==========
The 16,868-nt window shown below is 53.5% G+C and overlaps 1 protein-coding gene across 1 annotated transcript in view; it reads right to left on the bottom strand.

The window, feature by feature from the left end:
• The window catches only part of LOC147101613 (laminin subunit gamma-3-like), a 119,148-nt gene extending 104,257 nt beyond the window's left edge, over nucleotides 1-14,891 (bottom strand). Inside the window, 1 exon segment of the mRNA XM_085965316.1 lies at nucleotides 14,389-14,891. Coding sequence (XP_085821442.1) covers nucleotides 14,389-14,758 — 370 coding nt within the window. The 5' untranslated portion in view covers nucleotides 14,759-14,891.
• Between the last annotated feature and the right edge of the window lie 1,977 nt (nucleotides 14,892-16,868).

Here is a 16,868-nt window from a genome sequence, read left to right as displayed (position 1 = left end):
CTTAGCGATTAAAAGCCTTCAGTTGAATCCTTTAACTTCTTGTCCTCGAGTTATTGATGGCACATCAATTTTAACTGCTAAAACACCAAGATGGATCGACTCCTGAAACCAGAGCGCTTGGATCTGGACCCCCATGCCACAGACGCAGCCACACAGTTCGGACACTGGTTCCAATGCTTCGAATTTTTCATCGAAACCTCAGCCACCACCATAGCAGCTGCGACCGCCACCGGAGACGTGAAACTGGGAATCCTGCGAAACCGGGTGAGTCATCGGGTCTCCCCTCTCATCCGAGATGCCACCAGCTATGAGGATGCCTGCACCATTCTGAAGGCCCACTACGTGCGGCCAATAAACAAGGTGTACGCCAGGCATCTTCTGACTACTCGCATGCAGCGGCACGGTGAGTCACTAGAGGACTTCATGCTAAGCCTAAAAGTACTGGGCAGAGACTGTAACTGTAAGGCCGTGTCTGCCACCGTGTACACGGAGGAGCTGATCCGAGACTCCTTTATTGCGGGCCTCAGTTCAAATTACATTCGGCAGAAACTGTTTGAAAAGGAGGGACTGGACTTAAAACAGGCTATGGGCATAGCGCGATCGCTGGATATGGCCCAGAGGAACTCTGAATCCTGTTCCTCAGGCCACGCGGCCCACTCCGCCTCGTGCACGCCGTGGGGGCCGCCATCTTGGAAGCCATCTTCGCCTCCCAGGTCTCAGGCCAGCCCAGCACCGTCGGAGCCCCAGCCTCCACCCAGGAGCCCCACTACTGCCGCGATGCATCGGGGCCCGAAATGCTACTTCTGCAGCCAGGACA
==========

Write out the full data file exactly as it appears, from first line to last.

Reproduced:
The 16,868-nt window shown below is 53.5% G+C and overlaps 1 protein-coding gene across 1 annotated transcript in view; it reads right to left on the bottom strand.

The window, feature by feature from the left end:
• The window catches only part of LOC147101613 (laminin subunit gamma-3-like), a 119,148-nt gene extending 104,257 nt beyond the window's left edge, over nucleotides 1-14,891 (bottom strand). Inside the window, 1 exon segment of the mRNA XM_085965316.1 lies at nucleotides 14,389-14,891. Coding sequence (XP_085821442.1) covers nucleotides 14,389-14,758 — 370 coding nt within the window. The 5' untranslated portion in view covers nucleotides 14,759-14,891.
• Between the last annotated feature and the right edge of the window lie 1,977 nt (nucleotides 14,892-16,868).

Here is a 16,868-nt window from a genome sequence, read left to right as displayed (position 1 = left end):
CTTAGCGATTAAAAGCCTTCAGTTGAATCCTTTAACTTCTTGTCCTCGAGTTATTGATGGCACATCAATTTTAACTGCTAAAACACCAAGATGGATCGACTCCTGAAACCAGAGCGCTTGGATCTGGACCCCCATGCCACAGACGCAGCCACACAGTTCGGACACTGGTTCCAATGCTTCGAATTTTTCATCGAAACCTCAGCCACCACCATAGCAGCTGCGACCGCCACCGGAGACGTGAAACTGGGAATCCTGCGAAACCGGGTGAGTCATCGGGTCTCCCCTCTCATCCGAGATGCCACCAGCTATGAGGATGCCTGCACCATTCTGAAGGCCCACTACGTGCGGCCAATAAACAAGGTGTACGCCAGGCATCTTCTGACTACTCGCATGCAGCGGCACGGTGAGTCACTAGAGGACTTCATGCTAAGCCTAAAAGTACTGGGCAGAGACTGTAACTGTAAGGCCGTGTCTGCCACCGTGTACACGGAGGAGCTGATCCGAGACTCCTTTATTGCGGGCCTCAGTTCAAATTACATTCGGCAGAAACTGTTTGAAAAGGAGGGACTGGACTTAAAACAGGCTATGGGCATAGCGCGATCGCTGGATATGGCCCAGAGGAACTCTGAATCCTGTTCCTCAGGCCACGCGGCCCACTCCGCCTCGTGCACGCCGTGGGGGCCGCCATCTTGGAAGCCATCTTCGCCTCCCAGGTCTCAGGCCAGCCCAGCACCGTCGGAGCCCCAGCCTCCACCCAGGAGCCCCACTACTGCCGCGATGCATCGGGGCCCGAAATGCTACTTCTGCAGCCAGGACA